What is the history of the Durag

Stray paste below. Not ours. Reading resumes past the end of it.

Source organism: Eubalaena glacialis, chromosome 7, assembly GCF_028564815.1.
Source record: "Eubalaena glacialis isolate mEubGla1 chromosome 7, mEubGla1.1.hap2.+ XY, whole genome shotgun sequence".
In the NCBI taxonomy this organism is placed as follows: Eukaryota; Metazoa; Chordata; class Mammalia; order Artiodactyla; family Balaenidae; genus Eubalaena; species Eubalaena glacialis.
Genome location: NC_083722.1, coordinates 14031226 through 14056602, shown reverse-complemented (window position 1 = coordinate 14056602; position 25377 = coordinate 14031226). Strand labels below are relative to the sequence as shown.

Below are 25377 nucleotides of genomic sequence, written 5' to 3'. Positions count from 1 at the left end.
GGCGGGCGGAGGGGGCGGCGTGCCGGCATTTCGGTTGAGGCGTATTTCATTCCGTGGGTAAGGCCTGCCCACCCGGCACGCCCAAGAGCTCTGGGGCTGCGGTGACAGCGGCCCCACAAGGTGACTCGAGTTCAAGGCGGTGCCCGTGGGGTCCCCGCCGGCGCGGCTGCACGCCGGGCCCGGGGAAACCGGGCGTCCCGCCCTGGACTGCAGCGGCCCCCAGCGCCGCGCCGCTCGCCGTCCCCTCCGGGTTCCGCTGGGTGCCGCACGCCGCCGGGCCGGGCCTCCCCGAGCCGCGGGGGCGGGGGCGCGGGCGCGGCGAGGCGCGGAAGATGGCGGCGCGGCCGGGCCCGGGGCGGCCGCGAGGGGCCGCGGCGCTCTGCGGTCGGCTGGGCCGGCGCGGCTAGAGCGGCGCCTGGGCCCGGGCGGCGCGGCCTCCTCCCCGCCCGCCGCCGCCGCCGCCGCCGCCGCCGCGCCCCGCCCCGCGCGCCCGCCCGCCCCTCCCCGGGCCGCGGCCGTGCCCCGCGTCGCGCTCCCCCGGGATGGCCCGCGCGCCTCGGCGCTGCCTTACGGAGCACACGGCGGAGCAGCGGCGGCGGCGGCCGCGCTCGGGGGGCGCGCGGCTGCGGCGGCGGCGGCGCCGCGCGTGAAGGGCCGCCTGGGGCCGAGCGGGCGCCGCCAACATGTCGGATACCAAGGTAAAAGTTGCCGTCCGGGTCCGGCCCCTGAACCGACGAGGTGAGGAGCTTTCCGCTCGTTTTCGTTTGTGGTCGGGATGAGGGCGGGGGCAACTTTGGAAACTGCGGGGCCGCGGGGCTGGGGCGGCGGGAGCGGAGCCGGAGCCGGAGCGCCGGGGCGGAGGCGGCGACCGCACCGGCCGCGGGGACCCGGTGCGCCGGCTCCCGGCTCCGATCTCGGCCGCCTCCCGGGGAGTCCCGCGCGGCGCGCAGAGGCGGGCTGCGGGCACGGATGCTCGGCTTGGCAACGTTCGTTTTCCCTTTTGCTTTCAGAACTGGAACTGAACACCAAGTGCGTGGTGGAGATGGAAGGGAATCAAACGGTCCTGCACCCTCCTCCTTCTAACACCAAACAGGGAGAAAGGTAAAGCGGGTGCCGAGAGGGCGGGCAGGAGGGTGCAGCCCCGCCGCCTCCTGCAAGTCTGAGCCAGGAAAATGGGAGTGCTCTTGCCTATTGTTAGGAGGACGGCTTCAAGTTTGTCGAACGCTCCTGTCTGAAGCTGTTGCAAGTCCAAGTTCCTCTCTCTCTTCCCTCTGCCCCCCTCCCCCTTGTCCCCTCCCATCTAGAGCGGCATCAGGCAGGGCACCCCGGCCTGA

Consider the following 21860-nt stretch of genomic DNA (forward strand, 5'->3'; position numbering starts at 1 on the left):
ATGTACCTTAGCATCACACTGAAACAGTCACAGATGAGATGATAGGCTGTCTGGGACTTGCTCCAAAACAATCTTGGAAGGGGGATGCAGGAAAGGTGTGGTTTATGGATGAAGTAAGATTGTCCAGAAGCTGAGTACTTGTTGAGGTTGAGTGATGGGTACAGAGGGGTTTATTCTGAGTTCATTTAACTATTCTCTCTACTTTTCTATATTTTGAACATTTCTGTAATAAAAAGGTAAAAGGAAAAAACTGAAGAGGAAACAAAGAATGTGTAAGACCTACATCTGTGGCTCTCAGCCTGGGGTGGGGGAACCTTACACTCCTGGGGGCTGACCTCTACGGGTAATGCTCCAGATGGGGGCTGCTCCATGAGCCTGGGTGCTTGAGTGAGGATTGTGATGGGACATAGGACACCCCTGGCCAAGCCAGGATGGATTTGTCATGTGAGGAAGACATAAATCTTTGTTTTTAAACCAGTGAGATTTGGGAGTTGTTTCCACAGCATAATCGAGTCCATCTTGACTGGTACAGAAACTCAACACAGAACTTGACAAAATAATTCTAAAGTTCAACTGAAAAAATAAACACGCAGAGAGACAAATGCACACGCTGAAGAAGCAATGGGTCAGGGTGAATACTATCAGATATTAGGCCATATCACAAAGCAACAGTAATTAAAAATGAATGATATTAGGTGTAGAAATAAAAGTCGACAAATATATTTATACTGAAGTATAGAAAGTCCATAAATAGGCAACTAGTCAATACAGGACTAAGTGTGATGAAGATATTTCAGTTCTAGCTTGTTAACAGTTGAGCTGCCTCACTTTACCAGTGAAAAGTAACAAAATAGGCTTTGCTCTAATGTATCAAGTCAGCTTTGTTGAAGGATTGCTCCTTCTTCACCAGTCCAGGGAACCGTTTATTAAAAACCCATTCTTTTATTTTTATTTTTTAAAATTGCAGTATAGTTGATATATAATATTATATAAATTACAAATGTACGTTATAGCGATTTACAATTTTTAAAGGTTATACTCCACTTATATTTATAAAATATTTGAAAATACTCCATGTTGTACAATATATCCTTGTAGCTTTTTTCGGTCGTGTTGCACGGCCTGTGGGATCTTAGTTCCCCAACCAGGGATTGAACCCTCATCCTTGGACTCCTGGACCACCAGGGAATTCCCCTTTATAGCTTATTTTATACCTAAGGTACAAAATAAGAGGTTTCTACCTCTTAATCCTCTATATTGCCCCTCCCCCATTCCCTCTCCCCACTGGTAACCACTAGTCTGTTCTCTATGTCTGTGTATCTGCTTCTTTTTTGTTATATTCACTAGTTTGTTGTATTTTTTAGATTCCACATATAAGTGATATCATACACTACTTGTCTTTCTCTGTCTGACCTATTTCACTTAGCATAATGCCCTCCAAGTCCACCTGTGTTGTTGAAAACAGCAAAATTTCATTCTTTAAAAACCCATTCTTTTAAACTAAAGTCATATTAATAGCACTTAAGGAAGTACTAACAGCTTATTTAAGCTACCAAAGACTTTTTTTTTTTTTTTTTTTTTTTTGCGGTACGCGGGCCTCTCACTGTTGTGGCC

One of the earliest published records of the durag was in the June 1966 Akron Beacon Journal, then spelled "Do Rag". There, it was described as "a cloth band worn around the forehead as a sweatband to keep hair in place". They had evolved from the 19th-century when slave women used head wraps to keep their hair up and out of the way during labor. Companies like So Many Waves were credited for selling their version of the durag in the late 1970s, calling theirs the "Tie-down." It became a necessary tool for black men, used to train their curl patterns or to lock down hairstyles during sleep. The durag remained exclusively functional until the 1990s, when it started to become a symbol of inner-city black culture. Years before the fashion industry took notice, it had become fashionable in the streets. The durag transitioned from a haircare item into a legit style accessory, most notably popularized by hip-hop and reflected on the heads of men and boys throughout the country.